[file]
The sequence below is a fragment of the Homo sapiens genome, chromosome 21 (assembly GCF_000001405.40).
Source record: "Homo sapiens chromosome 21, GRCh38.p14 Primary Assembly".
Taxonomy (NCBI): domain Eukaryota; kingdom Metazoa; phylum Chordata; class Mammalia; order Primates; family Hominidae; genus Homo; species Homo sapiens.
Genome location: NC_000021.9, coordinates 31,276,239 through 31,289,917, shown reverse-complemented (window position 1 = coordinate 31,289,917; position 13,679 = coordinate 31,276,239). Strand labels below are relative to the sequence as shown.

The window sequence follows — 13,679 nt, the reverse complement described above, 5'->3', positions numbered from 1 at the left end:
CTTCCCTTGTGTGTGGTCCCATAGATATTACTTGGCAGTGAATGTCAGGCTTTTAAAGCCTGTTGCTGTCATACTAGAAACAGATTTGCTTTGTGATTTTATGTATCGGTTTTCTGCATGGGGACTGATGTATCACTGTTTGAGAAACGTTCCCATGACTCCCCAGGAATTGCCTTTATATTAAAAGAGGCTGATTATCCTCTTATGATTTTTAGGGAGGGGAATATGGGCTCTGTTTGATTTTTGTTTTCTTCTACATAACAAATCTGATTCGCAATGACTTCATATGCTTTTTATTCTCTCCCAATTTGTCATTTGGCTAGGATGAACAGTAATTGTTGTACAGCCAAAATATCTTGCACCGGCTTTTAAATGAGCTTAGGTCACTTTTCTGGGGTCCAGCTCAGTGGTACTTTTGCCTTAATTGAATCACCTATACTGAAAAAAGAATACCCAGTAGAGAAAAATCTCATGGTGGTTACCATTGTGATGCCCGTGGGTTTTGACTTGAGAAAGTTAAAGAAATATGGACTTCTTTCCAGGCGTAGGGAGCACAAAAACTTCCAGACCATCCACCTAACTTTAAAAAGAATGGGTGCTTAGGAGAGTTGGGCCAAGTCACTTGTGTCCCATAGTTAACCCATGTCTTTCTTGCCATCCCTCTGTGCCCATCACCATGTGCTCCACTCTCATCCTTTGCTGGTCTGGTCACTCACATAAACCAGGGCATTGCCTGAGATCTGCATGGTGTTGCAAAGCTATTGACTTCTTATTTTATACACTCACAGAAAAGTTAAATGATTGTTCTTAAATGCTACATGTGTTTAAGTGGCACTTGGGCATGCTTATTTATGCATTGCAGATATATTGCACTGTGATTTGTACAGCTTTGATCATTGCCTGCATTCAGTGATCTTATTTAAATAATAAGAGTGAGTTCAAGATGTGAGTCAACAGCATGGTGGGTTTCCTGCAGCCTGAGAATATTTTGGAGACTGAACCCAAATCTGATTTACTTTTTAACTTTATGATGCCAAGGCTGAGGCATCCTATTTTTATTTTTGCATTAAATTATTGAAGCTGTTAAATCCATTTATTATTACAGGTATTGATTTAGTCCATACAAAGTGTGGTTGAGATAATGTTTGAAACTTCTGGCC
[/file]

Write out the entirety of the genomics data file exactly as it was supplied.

The sequence below is a fragment of the Homo sapiens genome, chromosome 21 (assembly GCF_000001405.40).
Source record: "Homo sapiens chromosome 21, GRCh38.p14 Primary Assembly".
Taxonomy (NCBI): domain Eukaryota; kingdom Metazoa; phylum Chordata; class Mammalia; order Primates; family Hominidae; genus Homo; species Homo sapiens.
Genome location: NC_000021.9, coordinates 31,276,239 through 31,289,917, shown reverse-complemented (window position 1 = coordinate 31,289,917; position 13,679 = coordinate 31,276,239). Strand labels below are relative to the sequence as shown.

The window sequence follows — 13,679 nt, the reverse complement described above, 5'->3', positions numbered from 1 at the left end:
CTTCCCTTGTGTGTGGTCCCATAGATATTACTTGGCAGTGAATGTCAGGCTTTTAAAGCCTGTTGCTGTCATACTAGAAACAGATTTGCTTTGTGATTTTATGTATCGGTTTTCTGCATGGGGACTGATGTATCACTGTTTGAGAAACGTTCCCATGACTCCCCAGGAATTGCCTTTATATTAAAAGAGGCTGATTATCCTCTTATGATTTTTAGGGAGGGGAATATGGGCTCTGTTTGATTTTTGTTTTCTTCTACATAACAAATCTGATTCGCAATGACTTCATATGCTTTTTATTCTCTCCCAATTTGTCATTTGGCTAGGATGAACAGTAATTGTTGTACAGCCAAAATATCTTGCACCGGCTTTTAAATGAGCTTAGGTCACTTTTCTGGGGTCCAGCTCAGTGGTACTTTTGCCTTAATTGAATCACCTATACTGAAAAAAGAATACCCAGTAGAGAAAAATCTCATGGTGGTTACCATTGTGATGCCCGTGGGTTTTGACTTGAGAAAGTTAAAGAAATATGGACTTCTTTCCAGGCGTAGGGAGCACAAAAACTTCCAGACCATCCACCTAACTTTAAAAAGAATGGGTGCTTAGGAGAGTTGGGCCAAGTCACTTGTGTCCCATAGTTAACCCATGTCTTTCTTGCCATCCCTCTGTGCCCATCACCATGTGCTCCACTCTCATCCTTTGCTGGTCTGGTCACTCACATAAACCAGGGCATTGCCTGAGATCTGCATGGTGTTGCAAAGCTATTGACTTCTTATTTTATACACTCACAGAAAAGTTAAATGATTGTTCTTAAATGCTACATGTGTTTAAGTGGCACTTGGGCATGCTTATTTATGCATTGCAGATATATTGCACTGTGATTTGTACAGCTTTGATCATTGCCTGCATTCAGTGATCTTATTTAAATAATAAGAGTGAGTTCAAGATGTGAGTCAACAGCATGGTGGGTTTCCTGCAGCCTGAGAATATTTTGGAGACTGAACCCAAATCTGATTTACTTTTTAACTTTATGATGCCAAGGCTGAGGCATCCTATTTTTATTTTTGCATTAAATTATTGAAGCTGTTAAATCCATTTATTATTACAGGTATTGATTTAGTCCATACAAAGTGTGGTTGAGATAATGTTTGAAACTTCTGGCC